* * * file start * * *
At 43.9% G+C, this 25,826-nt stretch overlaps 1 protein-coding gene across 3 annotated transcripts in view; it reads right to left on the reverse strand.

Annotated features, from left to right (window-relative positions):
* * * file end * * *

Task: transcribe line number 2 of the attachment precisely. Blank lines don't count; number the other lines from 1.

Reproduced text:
Annotated features, from left to right (window-relative positions):